The Covid-19 outbreak has caused a marked change in our daily routines. With Ontarians being told to stay at home and health care resources focused on the outbreak, health care providers have begun providing many routine health services remotely, including PrEP-related care. Many Ontarians are also changing their social habits to limit contact with other people, including reducing their number of sexual and drug using partners.
If you are currently using PrEP:
Continue using PrEP as prescribed by your health care provider if you are still having sex and/or sharing needles with others.
PrEP should be taken daily (unless your health care provider has counselled you on intermittent dosing of PrEP). Do not skip doses to prolong your medication.
Research on possible treatment options for Covid-19 have included clinical trials of existing medications, among them antiviral medications used in HIV treatment. News of clinical trials has generated confusion and misinformation about what medications may be effective at treating Covid-19. There is currently no evidence that the medications used for PrEP, tenofovir disoproxil fumarate and emtricitabine, can either treat or prevent Covid-19. Following social distancing guidelines and maintaining proper hand hygiene are the most effective means of preventing Covid-19. For the most up-to-date information about Covid-19 testing and treatment in Ontario visit https://covid-19.ontario.ca/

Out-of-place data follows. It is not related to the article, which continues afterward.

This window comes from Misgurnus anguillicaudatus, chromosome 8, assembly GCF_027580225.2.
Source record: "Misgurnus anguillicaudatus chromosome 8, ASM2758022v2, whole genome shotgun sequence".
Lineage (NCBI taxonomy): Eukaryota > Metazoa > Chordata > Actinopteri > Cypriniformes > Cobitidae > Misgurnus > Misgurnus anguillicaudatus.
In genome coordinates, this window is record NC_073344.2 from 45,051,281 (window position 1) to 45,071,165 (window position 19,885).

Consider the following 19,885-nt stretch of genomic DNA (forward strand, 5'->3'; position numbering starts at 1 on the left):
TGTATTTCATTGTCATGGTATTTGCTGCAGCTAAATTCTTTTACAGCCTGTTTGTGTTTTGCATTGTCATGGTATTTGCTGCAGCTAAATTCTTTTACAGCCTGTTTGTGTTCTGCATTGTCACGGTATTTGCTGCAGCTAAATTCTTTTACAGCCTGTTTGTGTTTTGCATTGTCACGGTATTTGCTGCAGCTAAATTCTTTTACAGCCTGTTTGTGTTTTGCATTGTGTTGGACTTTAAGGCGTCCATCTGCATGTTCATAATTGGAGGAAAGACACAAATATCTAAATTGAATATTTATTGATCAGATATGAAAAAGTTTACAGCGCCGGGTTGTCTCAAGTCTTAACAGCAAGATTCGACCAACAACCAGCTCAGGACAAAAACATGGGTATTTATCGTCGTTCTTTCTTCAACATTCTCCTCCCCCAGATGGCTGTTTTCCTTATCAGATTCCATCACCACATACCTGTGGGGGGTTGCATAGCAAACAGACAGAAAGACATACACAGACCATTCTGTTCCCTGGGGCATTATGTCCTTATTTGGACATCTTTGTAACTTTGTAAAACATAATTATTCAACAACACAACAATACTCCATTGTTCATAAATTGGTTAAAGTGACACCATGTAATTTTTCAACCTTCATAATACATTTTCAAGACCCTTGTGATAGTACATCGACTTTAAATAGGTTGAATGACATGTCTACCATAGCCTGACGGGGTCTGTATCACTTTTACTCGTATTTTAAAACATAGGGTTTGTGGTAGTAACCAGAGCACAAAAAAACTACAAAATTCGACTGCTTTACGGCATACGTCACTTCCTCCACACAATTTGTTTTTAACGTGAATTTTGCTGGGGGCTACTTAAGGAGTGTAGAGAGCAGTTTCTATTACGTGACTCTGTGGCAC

Pharmacies have been instructed to reduce the amount of medication they dispense to ensure a consistent drug supply. Instead of the typical 90-day supply, pharmacies are only going to dispense 30 days of medication at a time. It’s important to have a consistent supply of PrEP medication so you do not miss doses. Set reminders to refill your prescriptions more regularly.
If you require routine bloodwork to renew your prescription, call your health care provider. You may be able to refill your prescription and continue using PrEP without completing the bloodwork.